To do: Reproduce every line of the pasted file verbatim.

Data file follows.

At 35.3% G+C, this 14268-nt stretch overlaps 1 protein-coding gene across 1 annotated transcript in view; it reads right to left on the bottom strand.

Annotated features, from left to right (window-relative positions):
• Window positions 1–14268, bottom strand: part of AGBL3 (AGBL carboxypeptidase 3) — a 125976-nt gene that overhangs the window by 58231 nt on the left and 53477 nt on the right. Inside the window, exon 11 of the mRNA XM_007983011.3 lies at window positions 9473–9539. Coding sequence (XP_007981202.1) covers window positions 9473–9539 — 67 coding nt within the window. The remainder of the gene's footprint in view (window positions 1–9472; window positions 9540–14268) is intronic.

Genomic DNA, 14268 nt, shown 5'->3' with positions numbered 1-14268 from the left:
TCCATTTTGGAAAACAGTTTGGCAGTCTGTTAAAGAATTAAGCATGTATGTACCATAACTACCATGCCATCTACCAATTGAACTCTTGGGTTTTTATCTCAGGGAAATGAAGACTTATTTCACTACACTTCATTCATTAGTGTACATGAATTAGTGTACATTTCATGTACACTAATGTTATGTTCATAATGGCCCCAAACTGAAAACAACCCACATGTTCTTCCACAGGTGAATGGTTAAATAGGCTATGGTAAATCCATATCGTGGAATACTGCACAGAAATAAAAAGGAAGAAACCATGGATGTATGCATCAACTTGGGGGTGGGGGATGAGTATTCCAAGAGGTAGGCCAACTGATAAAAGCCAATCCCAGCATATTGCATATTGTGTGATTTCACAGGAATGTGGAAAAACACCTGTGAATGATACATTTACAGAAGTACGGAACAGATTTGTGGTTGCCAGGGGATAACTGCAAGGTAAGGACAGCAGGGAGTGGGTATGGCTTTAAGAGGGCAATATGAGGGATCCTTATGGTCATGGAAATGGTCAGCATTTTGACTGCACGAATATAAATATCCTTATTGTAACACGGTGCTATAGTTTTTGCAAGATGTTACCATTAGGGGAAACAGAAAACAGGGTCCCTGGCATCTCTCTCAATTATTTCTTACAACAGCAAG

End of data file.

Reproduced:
At 35.3% G+C, this 14268-nt stretch overlaps 1 protein-coding gene across 1 annotated transcript in view; it reads right to left on the bottom strand.

Annotated features, from left to right (window-relative positions):
• Window positions 1–14268, bottom strand: part of AGBL3 (AGBL carboxypeptidase 3) — a 125976-nt gene that overhangs the window by 58231 nt on the left and 53477 nt on the right. Inside the window, exon 11 of the mRNA XM_007983011.3 lies at window positions 9473–9539. Coding sequence (XP_007981202.1) covers window positions 9473–9539 — 67 coding nt within the window. The remainder of the gene's footprint in view (window positions 1–9472; window positions 9540–14268) is intronic.

Genomic DNA, 14268 nt, shown 5'->3' with positions numbered 1-14268 from the left:
TCCATTTTGGAAAACAGTTTGGCAGTCTGTTAAAGAATTAAGCATGTATGTACCATAACTACCATGCCATCTACCAATTGAACTCTTGGGTTTTTATCTCAGGGAAATGAAGACTTATTTCACTACACTTCATTCATTAGTGTACATGAATTAGTGTACATTTCATGTACACTAATGTTATGTTCATAATGGCCCCAAACTGAAAACAACCCACATGTTCTTCCACAGGTGAATGGTTAAATAGGCTATGGTAAATCCATATCGTGGAATACTGCACAGAAATAAAAAGGAAGAAACCATGGATGTATGCATCAACTTGGGGGTGGGGGATGAGTATTCCAAGAGGTAGGCCAACTGATAAAAGCCAATCCCAGCATATTGCATATTGTGTGATTTCACAGGAATGTGGAAAAACACCTGTGAATGATACATTTACAGAAGTACGGAACAGATTTGTGGTTGCCAGGGGATAACTGCAAGGTAAGGACAGCAGGGAGTGGGTATGGCTTTAAGAGGGCAATATGAGGGATCCTTATGGTCATGGAAATGGTCAGCATTTTGACTGCACGAATATAAATATCCTTATTGTAACACGGTGCTATAGTTTTTGCAAGATGTTACCATTAGGGGAAACAGAAAACAGGGTCCCTGGCATCTCTCTCAATTATTTCTTACAACAGCAAG